Trouble shooting a Noisy Gearbox

Trouble shooting a Noisy Gearbox

Trouble shooting a Noisy Gearbox

This is we think another Notes from the Lab with some very interesting info, Trouble shooting a Noisy Gearbox has cost a lot of people a lot of time and ….

Whether it is a stationary gearbox, a differential or a transmission, a gearbox making an abnormal noise usually is a warning sign of a problem. There is a certain amount of noise to be expected in a manufacturing environment and less in an automotive system. The noise can range from a whine to banging and clunking depending upon the problem and level of damage. Sound waves generated by vibration in the gearbox are detected by the human ear and defined as noise when it is out of the ordinary.

There are several factors that will influence the sound a gearbox makes including type of gear teeth, load, speed, gear tooth geometry, surface finish, and of course, the lubricant. In some cases, changing the gear type (for example going from a spur to a helical) may resolve the issue, however be sure to check with the OEM prior to making such changes. Specially equipped shops and OEM’s can change the tooth geometry and thereby reduce noise by smoothing the contact surfaces.

Variety of sources

Noise can be generated from a variety of sources and must be addressed for continued equipment life. Some of these are:

  • Shaft misalignment: Shafts from the drive motor, inputs and outputs from couplings, speed reducers, or gearboxes should be checked. There are very accurate methods available for alignment procedures that are far better than line of sight. Misalignment may have been present at start-up or developed over time.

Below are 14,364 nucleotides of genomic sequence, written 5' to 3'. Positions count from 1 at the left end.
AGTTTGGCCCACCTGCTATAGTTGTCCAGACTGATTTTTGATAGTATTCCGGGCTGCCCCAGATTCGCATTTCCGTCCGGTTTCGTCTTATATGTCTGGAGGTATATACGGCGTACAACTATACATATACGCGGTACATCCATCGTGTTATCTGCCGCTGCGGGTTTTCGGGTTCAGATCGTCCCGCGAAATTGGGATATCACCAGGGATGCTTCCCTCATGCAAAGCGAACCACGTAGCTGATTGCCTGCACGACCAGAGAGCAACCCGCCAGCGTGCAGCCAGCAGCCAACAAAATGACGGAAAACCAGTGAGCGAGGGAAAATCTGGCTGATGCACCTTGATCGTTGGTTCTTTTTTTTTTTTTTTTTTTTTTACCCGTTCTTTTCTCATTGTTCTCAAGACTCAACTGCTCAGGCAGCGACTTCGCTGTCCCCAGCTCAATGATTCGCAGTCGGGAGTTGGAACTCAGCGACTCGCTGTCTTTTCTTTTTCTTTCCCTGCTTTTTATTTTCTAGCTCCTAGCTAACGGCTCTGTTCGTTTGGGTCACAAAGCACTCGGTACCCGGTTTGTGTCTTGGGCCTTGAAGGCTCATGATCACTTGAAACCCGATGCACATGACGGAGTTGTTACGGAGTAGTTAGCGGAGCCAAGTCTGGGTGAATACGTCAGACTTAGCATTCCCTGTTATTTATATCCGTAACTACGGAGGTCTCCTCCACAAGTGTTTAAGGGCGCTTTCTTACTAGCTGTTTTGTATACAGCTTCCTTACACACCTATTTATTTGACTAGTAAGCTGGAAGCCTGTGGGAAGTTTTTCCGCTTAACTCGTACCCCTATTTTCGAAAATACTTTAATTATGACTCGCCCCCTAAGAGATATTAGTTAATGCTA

• Coupling Wear: Usually due to shaft misalignment, poor lubrication, or excessive wear.
  • Tooth Damage: A visual inspection of damaged, broken, or worn teeth. Also look for pitting from corrosion and poor lubrication. Usually indicated by a rumbling or grinding noise.
  • Water in the Gearbox: Water can attack the metal surface causing pitting and abnormal wear. Water should be removed frequently.
  • Bearings: A low pitch growling or rumbling is usually a sign of a damaged roller element in a bearing. Measure the axial float to see if it is still within specification then check for surface damage.
  • Surface damage: Marks and bumps may occur during installation or repairs and may show up as small shiny spots.
  • Loose foundation bolts: Bolts, screws, and other means to attach the equipment to a foundation may become loose over time due to vibration. Check fasteners for proper torque and tightness.
  • Moving foundation: The foundation the equipment is attached to may be flexing, vibrating or moving which can cause misalignment and other issues.
  • Operational specifications: Most equipment is designed to operate within certain speeds and loads. Operating above or below those limits can produce erratic noises, equipment damage, and may show up at start up or after upgrades.
  • Lubrication: Old, contaminated, or the wrong lubricant can cause tooth, bearing and overall equipment damage. Make sure the proper viscosity and performance oil is used for optimum equipment life.

Trouble shooting a Noisy Gearbox

SWEPCO 200 series gear oils often offers an easy solution

There is always the temptation to use a more viscous oil to help reduce noise. Using a thicker oil may cause internal friction, excessive heat, foaming, etc. thereby causing more problems than it solves. Always use the OEM recommended oil viscosity and performance level if known. Using a higher quality gear oil may resolve those issues. SWEPCO 200 series gear oils along with SWEPCO products will help extend the life of most equipment. SWEPCO 201, 202, 203, 210 and 212 all meet DIN 151517 part III and other new specifications. SWEPCO 200 series gear oils  has saved a lot of gear boxes from a lot of wear and maybe even more important, reduced downtime significantly. Trouble shooting a Noisy Gearbox might be easier than you might have thought!

As always, contact your Sales Agent if you have any questions.

Source: SWEPCO

Trouble shooting a Noisy Gearbox

Share this post

Leave a Reply

Your email address will not be published. Required fields are marked *